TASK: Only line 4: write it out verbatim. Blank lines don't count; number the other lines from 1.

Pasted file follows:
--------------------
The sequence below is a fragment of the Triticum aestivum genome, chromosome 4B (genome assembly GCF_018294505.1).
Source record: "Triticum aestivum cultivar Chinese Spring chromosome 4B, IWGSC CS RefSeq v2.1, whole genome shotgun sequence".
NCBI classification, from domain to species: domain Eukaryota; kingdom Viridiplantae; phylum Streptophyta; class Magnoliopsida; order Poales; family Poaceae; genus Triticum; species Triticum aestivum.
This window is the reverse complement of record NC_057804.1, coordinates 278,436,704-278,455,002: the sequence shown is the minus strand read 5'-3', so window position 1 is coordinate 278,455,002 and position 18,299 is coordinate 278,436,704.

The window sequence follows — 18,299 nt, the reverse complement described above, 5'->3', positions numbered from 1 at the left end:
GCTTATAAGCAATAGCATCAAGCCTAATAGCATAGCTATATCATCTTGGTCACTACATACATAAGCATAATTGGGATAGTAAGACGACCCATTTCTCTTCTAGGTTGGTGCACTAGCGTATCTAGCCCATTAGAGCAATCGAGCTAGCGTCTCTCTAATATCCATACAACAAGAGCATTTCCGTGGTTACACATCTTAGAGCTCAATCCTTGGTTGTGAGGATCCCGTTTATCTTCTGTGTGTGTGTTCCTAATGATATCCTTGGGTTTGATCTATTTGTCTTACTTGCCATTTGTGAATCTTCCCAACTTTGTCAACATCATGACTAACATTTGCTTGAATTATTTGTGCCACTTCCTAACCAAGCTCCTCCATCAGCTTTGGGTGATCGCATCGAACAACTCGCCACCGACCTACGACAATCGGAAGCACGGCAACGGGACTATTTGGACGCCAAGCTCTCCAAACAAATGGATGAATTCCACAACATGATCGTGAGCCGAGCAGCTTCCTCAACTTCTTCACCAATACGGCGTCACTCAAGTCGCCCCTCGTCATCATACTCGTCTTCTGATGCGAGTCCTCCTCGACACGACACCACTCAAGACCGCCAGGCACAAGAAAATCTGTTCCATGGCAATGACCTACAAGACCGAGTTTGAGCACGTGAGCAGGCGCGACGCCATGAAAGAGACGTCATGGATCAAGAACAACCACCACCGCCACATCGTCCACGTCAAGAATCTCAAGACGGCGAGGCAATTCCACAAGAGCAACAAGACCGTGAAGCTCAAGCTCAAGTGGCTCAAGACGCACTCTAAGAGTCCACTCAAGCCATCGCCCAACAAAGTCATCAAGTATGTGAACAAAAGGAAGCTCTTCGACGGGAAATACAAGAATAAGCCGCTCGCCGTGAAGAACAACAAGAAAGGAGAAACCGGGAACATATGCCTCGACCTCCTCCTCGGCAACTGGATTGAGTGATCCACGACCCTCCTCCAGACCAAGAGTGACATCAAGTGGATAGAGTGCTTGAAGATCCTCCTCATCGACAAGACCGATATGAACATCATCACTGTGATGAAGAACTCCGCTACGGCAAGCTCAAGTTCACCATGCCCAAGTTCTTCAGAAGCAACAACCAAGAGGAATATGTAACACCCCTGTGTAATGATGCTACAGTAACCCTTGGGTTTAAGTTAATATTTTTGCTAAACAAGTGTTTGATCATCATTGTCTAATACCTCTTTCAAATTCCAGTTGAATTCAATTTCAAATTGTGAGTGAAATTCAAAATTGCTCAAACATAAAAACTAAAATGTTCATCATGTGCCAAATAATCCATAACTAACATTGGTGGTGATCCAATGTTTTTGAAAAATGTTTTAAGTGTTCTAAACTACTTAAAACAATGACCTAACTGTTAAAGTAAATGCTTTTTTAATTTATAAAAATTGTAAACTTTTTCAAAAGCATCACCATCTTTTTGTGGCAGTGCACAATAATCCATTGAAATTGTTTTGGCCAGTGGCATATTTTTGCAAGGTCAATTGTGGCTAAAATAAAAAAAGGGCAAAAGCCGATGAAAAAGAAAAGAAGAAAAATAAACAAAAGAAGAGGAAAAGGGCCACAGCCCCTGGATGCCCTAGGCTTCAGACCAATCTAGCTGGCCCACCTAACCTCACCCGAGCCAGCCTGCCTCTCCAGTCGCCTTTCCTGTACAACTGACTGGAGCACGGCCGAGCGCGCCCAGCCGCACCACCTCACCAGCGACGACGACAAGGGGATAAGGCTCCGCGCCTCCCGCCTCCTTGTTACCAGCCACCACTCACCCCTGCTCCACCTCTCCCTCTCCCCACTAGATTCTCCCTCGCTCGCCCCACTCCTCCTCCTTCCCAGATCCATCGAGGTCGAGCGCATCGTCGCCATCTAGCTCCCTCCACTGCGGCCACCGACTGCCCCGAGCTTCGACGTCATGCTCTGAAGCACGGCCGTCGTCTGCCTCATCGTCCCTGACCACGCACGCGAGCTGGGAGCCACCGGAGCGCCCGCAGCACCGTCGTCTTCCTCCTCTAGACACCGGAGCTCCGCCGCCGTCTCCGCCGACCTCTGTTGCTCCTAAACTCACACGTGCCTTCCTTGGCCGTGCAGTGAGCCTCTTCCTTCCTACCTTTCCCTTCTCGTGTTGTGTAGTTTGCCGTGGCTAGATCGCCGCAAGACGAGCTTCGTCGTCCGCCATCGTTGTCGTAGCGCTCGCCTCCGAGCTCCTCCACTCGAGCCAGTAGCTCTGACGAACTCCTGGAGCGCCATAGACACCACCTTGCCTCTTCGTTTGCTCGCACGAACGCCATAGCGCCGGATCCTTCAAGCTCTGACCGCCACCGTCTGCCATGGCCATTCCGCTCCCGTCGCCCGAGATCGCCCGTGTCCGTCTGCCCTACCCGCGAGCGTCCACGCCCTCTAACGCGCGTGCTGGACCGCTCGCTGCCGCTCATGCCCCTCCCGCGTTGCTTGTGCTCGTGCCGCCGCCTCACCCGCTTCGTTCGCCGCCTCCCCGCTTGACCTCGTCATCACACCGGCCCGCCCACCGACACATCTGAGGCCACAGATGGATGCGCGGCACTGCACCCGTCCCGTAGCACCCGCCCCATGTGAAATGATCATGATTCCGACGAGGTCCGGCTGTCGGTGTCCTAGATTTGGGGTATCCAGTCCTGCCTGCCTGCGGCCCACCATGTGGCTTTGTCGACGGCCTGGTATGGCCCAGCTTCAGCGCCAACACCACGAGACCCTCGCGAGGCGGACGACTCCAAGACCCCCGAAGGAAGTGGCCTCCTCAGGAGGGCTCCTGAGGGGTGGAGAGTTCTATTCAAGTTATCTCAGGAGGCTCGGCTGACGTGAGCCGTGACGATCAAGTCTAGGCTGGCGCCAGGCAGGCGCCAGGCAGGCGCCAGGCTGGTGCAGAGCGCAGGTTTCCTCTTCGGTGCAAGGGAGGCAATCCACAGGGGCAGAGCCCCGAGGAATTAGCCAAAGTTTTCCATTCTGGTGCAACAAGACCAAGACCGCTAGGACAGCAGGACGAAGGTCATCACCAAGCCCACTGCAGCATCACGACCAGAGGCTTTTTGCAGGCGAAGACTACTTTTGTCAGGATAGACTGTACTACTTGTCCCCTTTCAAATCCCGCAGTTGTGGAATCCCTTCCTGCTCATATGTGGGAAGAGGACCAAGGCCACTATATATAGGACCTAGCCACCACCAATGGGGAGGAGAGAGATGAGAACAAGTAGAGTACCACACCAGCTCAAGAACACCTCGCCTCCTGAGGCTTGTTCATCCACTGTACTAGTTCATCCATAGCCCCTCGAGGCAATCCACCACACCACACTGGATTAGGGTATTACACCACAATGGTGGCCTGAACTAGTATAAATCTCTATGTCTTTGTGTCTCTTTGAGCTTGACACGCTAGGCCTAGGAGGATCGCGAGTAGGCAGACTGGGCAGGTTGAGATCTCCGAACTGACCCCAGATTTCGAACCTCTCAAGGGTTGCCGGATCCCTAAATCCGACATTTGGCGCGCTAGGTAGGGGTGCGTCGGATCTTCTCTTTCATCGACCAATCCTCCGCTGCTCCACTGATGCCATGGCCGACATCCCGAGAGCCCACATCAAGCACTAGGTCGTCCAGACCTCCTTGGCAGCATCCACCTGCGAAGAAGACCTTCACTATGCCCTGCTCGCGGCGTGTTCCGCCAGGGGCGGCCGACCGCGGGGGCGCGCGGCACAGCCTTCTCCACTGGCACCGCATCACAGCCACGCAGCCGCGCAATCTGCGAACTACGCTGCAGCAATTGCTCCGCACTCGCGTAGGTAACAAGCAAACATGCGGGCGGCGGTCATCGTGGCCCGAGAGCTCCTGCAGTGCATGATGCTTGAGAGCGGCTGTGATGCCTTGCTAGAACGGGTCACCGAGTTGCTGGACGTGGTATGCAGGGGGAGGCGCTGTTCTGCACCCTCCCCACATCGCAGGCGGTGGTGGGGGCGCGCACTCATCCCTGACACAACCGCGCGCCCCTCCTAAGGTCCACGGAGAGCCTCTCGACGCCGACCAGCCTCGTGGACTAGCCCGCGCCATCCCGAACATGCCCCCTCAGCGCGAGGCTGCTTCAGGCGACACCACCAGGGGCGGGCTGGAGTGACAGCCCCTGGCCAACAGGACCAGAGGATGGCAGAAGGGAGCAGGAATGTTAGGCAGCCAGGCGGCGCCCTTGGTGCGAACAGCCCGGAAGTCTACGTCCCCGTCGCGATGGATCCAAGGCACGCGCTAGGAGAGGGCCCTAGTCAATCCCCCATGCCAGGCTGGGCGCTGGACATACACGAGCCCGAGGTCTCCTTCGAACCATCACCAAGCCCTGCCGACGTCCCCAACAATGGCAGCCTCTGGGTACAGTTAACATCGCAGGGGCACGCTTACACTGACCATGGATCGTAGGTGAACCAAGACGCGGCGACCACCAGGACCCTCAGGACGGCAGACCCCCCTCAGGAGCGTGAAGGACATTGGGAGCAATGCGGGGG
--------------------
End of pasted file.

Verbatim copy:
This window is the reverse complement of record NC_057804.1, coordinates 278,436,704-278,455,002: the sequence shown is the minus strand read 5'-3', so window position 1 is coordinate 278,455,002 and position 18,299 is coordinate 278,436,704.